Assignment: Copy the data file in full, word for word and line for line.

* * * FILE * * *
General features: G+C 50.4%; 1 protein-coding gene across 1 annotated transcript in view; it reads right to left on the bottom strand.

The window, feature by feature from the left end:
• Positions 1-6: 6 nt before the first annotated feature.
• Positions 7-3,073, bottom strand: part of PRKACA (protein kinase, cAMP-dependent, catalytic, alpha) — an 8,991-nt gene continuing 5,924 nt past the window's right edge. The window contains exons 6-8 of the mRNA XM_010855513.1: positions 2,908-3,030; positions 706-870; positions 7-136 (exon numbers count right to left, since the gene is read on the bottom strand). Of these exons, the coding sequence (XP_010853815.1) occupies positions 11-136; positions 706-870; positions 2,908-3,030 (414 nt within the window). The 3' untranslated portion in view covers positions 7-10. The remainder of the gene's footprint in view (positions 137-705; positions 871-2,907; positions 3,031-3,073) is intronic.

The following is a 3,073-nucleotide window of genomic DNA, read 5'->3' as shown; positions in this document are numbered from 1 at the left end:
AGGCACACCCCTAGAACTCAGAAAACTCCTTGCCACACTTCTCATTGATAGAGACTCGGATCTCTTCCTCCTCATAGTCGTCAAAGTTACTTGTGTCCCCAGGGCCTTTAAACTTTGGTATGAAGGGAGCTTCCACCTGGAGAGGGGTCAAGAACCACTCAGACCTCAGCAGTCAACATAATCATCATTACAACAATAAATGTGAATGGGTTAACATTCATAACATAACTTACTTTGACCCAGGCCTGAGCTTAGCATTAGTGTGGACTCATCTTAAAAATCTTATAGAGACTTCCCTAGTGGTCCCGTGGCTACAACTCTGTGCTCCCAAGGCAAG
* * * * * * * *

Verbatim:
General features: G+C 50.4%; 1 protein-coding gene across 1 annotated transcript in view; it reads right to left on the bottom strand.

The window, feature by feature from the left end:
• Positions 1-6: 6 nt before the first annotated feature.
• Positions 7-3,073, bottom strand: part of PRKACA (protein kinase, cAMP-dependent, catalytic, alpha) — an 8,991-nt gene continuing 5,924 nt past the window's right edge. The window contains exons 6-8 of the mRNA XM_010855513.1: positions 2,908-3,030; positions 706-870; positions 7-136 (exon numbers count right to left, since the gene is read on the bottom strand). Of these exons, the coding sequence (XP_010853815.1) occupies positions 11-136; positions 706-870; positions 2,908-3,030 (414 nt within the window). The 3' untranslated portion in view covers positions 7-10. The remainder of the gene's footprint in view (positions 137-705; positions 871-2,907; positions 3,031-3,073) is intronic.

The following is a 3,073-nucleotide window of genomic DNA, read 5'->3' as shown; positions in this document are numbered from 1 at the left end:
AGGCACACCCCTAGAACTCAGAAAACTCCTTGCCACACTTCTCATTGATAGAGACTCGGATCTCTTCCTCCTCATAGTCGTCAAAGTTACTTGTGTCCCCAGGGCCTTTAAACTTTGGTATGAAGGGAGCTTCCACCTGGAGAGGGGTCAAGAACCACTCAGACCTCAGCAGTCAACATAATCATCATTACAACAATAAATGTGAATGGGTTAACATTCATAACATAACTTACTTTGACCCAGGCCTGAGCTTAGCATTAGTGTGGACTCATCTTAAAAATCTTATAGAGACTTCCCTAGTGGTCCCGTGGCTACAACTCTGTGCTCCCAAGGCAAG